Multi-signature (or multisig) wallets presents a way for different participants to agree (or disagree) on a particular transaction on the blockchain (ie, issuance of a electronic bill of lading on a token registry), but is that the only way? In this article I explore various options to represent the signalling of the intent for a transaction that requires more than one participant to agree on. In addition, there will be suggestions on which methods to be used in different circumstances.
In each of the different methods, notice how there must be a layer of abstraction which amalgamates the different participants into a single entity.
The different types of solutions will be broken down into two broad categories, on-chain solutions and off-chain solutions.
On-chain solutions allow for all observers of the blockchain to see that the different participants of the transaction has agreed on the transaction. On-chain solutions are used in instances where the participants' public address are associated with known real-world identities from the perspective of observers. Should the participants' real-world identities not be associated with their address, the act of signalling intent via separate addresses has no meaning to the observer.
Multisig wallets are contracts that abstract the access controls from the contracts with the business contract. They play a role as the gatekeeper and usually the only address allowed to interact with the business contract from the joint entity point of view.
Several multisig contracts are readily available for immediate use and can be found here. If more complex access control patterns are needed, custom multisig contracts can be created.
With these contracts, there will be abstraction of internal controls since the smart contract handles the logic yet providing observers the transparency of the internal control via the public code.
Off-chain solutions allow for business constraints be enforced without publishing these details which are not useful for other observers on the blockchain. In all solutions, observers on the blockchain will only see one transaction originating from one address associated with the joint entity. From the perspective of the observer, it does not need to know how the entity is being organized internally.
This is particularly useful when observing that a transaction originates from a business entity, as oppose to a transaction originating from two different directors, a secretary and a temporary admin clerk of the companies. In the latter, it's extra work for the recipient to:
MPC allows for different entities to jointly compute the signature to a transaction, with each having their own private keys without the need of a master private key or trusting any other entities to the process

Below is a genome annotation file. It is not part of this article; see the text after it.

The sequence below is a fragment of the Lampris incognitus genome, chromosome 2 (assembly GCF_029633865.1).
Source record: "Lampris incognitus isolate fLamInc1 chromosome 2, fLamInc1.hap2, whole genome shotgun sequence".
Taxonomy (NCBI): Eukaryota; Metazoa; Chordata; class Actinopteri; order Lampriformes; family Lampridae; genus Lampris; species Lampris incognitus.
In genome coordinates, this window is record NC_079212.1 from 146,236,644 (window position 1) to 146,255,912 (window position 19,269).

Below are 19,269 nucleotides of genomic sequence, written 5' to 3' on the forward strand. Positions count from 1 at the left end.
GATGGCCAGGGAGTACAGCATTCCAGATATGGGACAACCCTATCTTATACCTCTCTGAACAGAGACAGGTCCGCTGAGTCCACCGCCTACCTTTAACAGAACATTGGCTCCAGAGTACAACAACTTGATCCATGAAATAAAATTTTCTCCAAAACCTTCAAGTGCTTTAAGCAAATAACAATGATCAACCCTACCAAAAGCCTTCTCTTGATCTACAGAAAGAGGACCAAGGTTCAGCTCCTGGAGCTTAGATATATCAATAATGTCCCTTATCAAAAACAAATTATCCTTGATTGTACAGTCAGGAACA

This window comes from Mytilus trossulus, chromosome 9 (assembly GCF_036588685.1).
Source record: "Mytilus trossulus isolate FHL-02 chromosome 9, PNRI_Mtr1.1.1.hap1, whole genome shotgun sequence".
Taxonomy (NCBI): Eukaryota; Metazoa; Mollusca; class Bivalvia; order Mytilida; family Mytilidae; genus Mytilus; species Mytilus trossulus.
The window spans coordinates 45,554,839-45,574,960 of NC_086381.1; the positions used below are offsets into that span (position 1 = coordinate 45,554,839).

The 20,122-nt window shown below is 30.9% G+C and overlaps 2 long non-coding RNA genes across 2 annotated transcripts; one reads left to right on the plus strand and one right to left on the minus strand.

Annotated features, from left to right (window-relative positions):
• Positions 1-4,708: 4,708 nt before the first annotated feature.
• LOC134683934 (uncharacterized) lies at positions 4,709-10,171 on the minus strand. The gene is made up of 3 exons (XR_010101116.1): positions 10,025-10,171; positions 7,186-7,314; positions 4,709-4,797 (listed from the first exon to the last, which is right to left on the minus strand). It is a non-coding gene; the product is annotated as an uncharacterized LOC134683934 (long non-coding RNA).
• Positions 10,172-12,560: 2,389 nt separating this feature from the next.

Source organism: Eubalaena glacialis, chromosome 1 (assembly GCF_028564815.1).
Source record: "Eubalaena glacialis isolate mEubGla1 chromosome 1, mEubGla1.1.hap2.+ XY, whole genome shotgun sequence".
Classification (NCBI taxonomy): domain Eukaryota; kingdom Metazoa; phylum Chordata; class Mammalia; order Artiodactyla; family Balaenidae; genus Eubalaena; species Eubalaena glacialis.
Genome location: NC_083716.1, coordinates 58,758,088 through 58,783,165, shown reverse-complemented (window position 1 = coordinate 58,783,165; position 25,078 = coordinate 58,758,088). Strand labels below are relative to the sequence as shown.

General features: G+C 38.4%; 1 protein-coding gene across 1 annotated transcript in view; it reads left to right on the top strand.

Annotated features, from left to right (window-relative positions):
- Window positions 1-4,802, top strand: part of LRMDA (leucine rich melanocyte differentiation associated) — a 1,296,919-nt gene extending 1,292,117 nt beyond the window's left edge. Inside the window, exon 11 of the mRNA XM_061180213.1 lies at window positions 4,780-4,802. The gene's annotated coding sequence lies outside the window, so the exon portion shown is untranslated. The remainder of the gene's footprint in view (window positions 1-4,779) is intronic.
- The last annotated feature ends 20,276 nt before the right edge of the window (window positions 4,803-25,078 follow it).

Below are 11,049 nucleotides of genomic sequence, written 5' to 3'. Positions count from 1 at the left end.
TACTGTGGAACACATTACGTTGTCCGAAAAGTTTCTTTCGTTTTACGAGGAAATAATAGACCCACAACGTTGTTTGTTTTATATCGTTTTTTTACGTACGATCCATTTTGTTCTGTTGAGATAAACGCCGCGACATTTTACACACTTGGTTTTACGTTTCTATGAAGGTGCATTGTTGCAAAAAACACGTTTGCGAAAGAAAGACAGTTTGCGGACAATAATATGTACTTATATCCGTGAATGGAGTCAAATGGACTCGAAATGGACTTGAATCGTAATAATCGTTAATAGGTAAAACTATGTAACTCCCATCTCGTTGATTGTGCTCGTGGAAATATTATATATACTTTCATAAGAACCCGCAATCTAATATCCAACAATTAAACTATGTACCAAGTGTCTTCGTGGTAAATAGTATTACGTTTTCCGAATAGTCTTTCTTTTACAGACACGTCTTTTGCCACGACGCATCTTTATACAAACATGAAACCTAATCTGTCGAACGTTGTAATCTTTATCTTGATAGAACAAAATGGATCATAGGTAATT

Transaction signing can also be controlled by softwares. Most businesses would have softwares that they use to manage internal workflow. These business could simply build the signing and publishing of blockchain transaction into their business process management platform and rely on the access controls and workflow they are most familiar with.
While the business can store the private key to the wallet on some VM or environment which the developers may gain access to, they may also consider secret management softwares like Vault or even the use of hardware security modules (HSM) for key generation, storage, signing, etc.
Aside from mentioned method, one common method continuously arise during discussions which is to append the signatures from multiple parties onto the data itself. From OpenAttestation documents perspective, it means that the signature is added as additional fields.
The idea likely stems from legacy reason where it is not possible to separate the joint entity from its multiple participants. For instance, it is impossible to have a company sign on a form, the proxy for that is to have a common requirement for authorized person (such as the Singapore Company Act) or have a common seal.
The problem with this method is that is separates the intent (the individual signatures) from the action (the actual blockchain transaction). Observers will not only have to validate the blockchain state but also additional business requirements not on the blockchain. This not only creates an opportunity for dispute where it is possible to have scenarios where the intent exist without the action and for the action to exist without the intent but also add complexity to programs interpreting these transactions.
As such, this method should be avoided at all cost.
The use of a common seal should be replaced by one of the off-chain signalling method since it is possible to establish the signing key as the "common seal".
The use of multiple signing parties should be replaced by the on-chain signalling methods if identity of the participants are known to intended observers.